Date of Award

Fall 12-1-2015

Degree Type

Masters Thesis

Degree Name

Master of Arts (MA)



Committee Chair

Stan A. Kuczaj

Committee Chair Department


Committee Member 2

Donald Sacco

Committee Member 2 Department


Committee Member 3

Frank Moore

Committee Member 3 Department

Biological Sciences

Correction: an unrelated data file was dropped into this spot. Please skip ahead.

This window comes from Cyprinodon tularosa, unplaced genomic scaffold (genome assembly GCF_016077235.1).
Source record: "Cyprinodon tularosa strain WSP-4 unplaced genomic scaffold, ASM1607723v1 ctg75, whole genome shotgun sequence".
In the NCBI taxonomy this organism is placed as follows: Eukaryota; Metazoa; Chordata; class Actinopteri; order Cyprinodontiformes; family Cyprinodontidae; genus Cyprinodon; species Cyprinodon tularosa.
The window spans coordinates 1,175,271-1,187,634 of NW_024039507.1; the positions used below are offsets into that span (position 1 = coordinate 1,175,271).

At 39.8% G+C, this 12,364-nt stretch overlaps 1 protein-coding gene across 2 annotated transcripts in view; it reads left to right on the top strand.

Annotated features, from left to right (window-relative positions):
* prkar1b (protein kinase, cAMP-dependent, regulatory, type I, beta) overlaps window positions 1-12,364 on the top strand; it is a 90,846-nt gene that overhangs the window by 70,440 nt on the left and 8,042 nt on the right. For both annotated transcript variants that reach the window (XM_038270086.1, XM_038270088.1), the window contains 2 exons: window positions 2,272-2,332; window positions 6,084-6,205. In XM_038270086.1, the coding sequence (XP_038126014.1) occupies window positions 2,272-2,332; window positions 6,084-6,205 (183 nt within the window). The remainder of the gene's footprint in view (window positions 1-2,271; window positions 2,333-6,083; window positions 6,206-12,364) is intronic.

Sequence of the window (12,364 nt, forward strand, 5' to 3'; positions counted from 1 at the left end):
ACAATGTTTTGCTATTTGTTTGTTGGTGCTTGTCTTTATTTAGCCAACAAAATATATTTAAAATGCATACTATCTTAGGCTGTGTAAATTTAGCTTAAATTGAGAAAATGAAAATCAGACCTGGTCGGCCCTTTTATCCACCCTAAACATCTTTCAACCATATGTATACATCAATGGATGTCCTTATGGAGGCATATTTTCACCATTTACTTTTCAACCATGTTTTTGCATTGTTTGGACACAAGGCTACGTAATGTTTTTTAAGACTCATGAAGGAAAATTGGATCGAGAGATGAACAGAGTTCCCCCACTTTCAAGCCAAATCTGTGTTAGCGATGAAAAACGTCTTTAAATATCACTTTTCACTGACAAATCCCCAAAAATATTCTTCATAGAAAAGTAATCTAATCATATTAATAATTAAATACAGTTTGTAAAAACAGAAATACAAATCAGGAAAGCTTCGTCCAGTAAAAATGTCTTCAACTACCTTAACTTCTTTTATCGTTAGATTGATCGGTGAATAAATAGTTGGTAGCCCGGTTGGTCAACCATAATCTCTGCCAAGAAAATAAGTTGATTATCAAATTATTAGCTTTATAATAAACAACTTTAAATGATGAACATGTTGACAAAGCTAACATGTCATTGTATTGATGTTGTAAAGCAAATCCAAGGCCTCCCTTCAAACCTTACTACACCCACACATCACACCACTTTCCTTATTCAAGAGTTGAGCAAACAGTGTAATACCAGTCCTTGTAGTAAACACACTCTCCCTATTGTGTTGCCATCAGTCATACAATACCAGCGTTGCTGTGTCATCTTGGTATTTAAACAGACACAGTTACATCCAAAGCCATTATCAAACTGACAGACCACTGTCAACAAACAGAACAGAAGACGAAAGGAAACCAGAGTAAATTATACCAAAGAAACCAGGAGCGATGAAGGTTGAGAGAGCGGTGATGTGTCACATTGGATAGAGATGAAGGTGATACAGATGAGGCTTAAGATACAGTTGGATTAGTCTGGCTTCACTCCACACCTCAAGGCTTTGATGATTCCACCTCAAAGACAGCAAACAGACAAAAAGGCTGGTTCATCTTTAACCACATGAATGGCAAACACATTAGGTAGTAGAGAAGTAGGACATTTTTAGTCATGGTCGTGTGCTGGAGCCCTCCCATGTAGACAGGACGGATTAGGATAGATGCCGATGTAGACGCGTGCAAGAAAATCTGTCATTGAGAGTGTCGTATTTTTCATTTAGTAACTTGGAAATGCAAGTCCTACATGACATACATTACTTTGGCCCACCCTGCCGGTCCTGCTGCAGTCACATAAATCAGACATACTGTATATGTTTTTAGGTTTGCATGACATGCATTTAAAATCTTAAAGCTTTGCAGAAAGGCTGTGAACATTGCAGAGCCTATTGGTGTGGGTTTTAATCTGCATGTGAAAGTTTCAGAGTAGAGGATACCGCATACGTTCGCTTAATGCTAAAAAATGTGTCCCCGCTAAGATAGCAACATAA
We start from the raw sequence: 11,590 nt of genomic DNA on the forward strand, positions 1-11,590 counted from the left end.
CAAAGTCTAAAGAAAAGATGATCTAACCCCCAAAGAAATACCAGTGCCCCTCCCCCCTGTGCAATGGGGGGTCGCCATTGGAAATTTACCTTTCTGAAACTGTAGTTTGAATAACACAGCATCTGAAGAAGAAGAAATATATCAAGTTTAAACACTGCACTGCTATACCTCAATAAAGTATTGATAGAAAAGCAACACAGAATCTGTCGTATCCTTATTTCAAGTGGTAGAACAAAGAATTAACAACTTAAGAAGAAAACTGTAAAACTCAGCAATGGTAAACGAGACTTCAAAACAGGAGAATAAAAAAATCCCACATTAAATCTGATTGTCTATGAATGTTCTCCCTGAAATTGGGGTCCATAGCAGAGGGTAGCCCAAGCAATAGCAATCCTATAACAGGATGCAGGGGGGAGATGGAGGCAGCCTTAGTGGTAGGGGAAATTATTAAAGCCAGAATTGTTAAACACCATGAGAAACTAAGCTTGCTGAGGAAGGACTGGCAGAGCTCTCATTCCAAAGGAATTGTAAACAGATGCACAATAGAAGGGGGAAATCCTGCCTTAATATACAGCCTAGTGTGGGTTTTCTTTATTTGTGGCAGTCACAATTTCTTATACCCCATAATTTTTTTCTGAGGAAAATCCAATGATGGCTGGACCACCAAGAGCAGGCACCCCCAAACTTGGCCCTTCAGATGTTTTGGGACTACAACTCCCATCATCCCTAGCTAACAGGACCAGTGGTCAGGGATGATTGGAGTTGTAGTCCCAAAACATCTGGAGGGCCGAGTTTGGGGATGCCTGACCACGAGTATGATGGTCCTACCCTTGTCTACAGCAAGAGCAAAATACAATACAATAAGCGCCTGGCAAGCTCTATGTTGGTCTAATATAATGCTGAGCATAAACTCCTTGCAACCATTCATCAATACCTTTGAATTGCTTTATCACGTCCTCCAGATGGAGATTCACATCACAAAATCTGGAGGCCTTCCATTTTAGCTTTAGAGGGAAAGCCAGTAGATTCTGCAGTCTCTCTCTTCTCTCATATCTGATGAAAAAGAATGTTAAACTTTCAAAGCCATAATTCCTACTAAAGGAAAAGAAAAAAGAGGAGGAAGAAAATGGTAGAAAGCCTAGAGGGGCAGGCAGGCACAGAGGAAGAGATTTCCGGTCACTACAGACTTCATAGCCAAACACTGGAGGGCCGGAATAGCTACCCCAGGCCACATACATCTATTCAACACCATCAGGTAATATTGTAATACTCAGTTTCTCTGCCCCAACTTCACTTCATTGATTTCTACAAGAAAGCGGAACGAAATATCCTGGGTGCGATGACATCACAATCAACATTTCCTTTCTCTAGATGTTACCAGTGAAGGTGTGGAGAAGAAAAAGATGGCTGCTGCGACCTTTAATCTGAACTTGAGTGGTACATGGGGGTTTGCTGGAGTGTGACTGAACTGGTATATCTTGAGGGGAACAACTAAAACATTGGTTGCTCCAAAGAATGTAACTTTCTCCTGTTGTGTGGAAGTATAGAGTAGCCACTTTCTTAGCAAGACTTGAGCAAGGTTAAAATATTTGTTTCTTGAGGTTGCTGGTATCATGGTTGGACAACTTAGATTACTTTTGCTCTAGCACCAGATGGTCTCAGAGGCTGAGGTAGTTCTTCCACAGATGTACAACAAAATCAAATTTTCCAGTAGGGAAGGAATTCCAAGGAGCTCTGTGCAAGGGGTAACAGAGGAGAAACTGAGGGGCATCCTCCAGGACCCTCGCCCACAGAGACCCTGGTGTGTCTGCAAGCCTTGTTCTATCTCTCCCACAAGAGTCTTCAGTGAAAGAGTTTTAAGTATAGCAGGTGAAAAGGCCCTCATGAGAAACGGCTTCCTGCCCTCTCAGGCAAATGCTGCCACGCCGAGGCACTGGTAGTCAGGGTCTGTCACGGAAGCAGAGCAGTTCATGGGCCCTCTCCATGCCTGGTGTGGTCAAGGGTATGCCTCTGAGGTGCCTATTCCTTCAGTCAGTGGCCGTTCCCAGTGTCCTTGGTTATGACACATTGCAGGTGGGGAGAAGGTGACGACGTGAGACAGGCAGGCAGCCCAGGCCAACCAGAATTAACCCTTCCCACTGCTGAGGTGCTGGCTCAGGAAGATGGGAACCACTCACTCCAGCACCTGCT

Bottlenose dolphins (Tursiops truncatus) frequently engage in non-reproductive sexual behavior, including homosexual encounters. In order to better understand the nature and function of these interactions, a longitudinal study of the patterns of association and the dynamics of initiator/recipient role exchange was conducted. Underwater video footage of a colony of bottlenose dolphins housed at the Roatan Institute for Marine Sciences (RIMS), collected between March of 2010 and May of 2013, was analyzed. Associations occurring during homosexual interactions were transitory for most individuals. Nonetheless, subsequent analyses allowed the rejection of the null hypothesis of random association, suggesting the existence of preferred associations. A symmetry analysis showed that most pairs shared a symmetric relationship, as only five of 22 dyads were significantly asymmetric. Evidence of association preferences and overall symmetry suggest that homosexual interactions in this population promote social bonding. Alternative explanations, including reconciliation, dominance assertion, tension reduction, and practice for future mating, might also play a role in the occurrence and maintenance of these interactions.